CAMILLA, Ga. -- A pastor and retired educator is using his 25 years of experience in the classroom to try to make the case that a person has to sometimes take things into their own hands in order to realize their full potential.
The Rev. Rufus Phillips, of Union Baptist Church in Camilla, is working to promote a book he published earlier this year entitled "Teaching the World to Shell Peas: God's Covenant with Soul People."
Phillips' theory is that the basic problem African-Americans have is a split existence, prompting a need to change how people view themselves and the problems they face.
While penetrating the fundamental roots of the educational, social and spiritual problems of African-Americans -- along with his own experiences as a former math teacher at Monroe High School and as a minister-- he relies on the thoughts of figures such as W.E.B. DuBois, Howard Thurman and Martin Luther King Jr. to help make his point.
"As long as we continue to blame poverty, teachers, parents or the political system as the root cause of the failure of our educational system, we will not resolve our educational problems," Phillips said. "I have personally discovered through my students that the root problem in educating African-Americans lies in their basic dual existence. They live in two worlds -- Euro-American and their own world. The school system does not take into account these conflicting worlds or try to resolve them. In order to fulfill their potentials, African-Americans have to resolve their contradictory existence (by weighing) abstraction versus concreteness, individualism versus community, self-responsibility versus fatalism, subjective existence versus objective existence and oppressor's morality versus victim's morality.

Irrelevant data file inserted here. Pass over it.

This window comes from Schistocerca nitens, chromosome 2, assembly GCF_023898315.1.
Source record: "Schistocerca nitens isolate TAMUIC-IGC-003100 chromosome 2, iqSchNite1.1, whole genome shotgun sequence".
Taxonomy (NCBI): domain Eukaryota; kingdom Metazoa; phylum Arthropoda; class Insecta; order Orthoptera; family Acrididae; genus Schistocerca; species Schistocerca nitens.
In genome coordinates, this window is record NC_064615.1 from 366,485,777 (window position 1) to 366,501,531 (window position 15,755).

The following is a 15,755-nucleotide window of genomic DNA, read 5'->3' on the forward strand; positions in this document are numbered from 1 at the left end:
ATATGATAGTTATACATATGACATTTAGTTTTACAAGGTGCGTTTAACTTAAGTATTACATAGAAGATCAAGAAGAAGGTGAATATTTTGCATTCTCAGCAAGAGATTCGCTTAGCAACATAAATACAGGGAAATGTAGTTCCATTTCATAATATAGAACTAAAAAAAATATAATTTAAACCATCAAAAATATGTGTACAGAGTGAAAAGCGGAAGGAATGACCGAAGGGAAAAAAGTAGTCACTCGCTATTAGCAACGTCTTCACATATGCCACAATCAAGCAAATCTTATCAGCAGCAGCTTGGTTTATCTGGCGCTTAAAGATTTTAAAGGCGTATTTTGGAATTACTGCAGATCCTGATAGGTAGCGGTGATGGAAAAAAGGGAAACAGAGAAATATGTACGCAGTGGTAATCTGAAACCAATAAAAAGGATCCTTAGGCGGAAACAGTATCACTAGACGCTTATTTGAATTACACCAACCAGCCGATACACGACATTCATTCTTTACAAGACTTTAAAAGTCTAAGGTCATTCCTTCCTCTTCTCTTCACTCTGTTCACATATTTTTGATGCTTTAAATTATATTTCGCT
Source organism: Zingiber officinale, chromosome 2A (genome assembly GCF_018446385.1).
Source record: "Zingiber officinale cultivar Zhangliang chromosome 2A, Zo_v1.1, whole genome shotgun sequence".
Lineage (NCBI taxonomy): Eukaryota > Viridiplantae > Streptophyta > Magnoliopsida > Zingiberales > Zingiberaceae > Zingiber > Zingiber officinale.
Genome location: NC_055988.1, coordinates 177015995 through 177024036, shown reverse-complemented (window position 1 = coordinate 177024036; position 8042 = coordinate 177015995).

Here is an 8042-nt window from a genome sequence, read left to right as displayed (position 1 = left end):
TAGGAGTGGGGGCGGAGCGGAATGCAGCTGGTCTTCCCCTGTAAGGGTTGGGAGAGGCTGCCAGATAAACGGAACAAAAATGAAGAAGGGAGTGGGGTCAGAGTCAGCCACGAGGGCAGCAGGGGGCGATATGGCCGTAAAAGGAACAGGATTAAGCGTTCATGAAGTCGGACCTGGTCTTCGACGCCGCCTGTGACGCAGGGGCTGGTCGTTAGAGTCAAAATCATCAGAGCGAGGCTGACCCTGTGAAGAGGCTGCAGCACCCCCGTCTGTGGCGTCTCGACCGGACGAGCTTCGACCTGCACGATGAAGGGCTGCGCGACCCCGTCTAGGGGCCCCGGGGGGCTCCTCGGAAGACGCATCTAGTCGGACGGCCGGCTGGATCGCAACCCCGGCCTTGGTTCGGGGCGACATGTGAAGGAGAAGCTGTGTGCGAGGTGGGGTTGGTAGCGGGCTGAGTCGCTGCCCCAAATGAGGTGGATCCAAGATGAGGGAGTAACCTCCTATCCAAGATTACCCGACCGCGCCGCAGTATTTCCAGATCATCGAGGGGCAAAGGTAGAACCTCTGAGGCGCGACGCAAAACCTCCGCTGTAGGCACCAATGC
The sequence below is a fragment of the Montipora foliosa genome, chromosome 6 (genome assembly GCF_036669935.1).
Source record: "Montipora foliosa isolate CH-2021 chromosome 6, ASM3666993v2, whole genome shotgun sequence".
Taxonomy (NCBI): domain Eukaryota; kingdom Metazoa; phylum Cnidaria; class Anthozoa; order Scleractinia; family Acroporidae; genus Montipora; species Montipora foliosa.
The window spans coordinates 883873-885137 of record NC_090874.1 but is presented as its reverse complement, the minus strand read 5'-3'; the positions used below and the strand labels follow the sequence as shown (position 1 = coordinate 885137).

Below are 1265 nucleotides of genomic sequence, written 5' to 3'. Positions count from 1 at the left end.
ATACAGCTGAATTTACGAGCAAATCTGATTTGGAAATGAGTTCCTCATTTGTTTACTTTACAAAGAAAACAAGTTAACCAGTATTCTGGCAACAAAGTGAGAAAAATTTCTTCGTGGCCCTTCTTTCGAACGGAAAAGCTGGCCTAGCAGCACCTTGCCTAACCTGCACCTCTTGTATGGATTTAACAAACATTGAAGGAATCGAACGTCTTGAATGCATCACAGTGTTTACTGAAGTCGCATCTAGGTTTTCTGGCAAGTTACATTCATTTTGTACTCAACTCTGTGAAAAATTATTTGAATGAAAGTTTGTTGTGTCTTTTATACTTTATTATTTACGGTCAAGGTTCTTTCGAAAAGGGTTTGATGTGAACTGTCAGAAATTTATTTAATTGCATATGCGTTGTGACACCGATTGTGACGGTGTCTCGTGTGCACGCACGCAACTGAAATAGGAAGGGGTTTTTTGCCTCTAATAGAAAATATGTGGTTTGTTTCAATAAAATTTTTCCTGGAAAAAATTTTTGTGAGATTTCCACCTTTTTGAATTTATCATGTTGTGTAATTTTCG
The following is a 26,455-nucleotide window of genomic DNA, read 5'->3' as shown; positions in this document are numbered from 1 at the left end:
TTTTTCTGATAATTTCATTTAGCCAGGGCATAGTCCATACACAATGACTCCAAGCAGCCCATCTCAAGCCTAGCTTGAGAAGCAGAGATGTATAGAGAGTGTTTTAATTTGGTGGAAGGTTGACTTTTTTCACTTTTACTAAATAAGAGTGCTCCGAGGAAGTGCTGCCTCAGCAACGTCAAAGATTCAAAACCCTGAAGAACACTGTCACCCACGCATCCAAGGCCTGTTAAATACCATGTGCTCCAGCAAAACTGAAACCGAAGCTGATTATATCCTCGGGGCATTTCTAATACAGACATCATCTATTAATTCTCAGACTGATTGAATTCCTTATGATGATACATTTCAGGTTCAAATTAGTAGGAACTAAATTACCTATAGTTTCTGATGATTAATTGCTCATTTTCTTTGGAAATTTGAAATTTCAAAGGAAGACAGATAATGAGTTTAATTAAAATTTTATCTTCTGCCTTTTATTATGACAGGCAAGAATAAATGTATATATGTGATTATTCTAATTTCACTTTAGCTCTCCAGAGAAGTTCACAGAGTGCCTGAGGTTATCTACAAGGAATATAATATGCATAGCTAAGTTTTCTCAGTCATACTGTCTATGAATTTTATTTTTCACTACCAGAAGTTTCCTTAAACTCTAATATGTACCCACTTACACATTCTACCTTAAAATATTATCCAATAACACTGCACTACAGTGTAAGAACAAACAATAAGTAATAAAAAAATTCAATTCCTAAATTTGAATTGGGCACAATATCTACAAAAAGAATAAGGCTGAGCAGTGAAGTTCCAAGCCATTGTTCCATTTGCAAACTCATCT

"It is indeed difficult to learn if one is reared in a culture that emphasizes a concrete learning process, community and fatalistic spirit with a victim's morality and an objective existence, and having to confront an educational system that stresses abstract learning, individualism, self-responsibility and imposes an objective or impersonal existence. Unless African-Americans resolve these cultural conflicts, they may not fulfill their potential in America."
The book was edited by his son, Baptist minister Rufus Phillips II. It is currently available at the bookstore at Howard University in Washington, D.C. -- of which the elder Phillips is a graduate of its School of Divinity -- and is expected be available at the Albany State University bookstore by the end of the month, the author said.
Phillips conducted a book signing Thursday at Morehouse College in Atlanta. The author said he was not intending to do book signings in the Southwest Georgia area in the immediate future.
The book is also available by contacting Phillips at (229) 869-2818 or visiting an online bookstore. Additional information can be found at www.shellingpeas.com.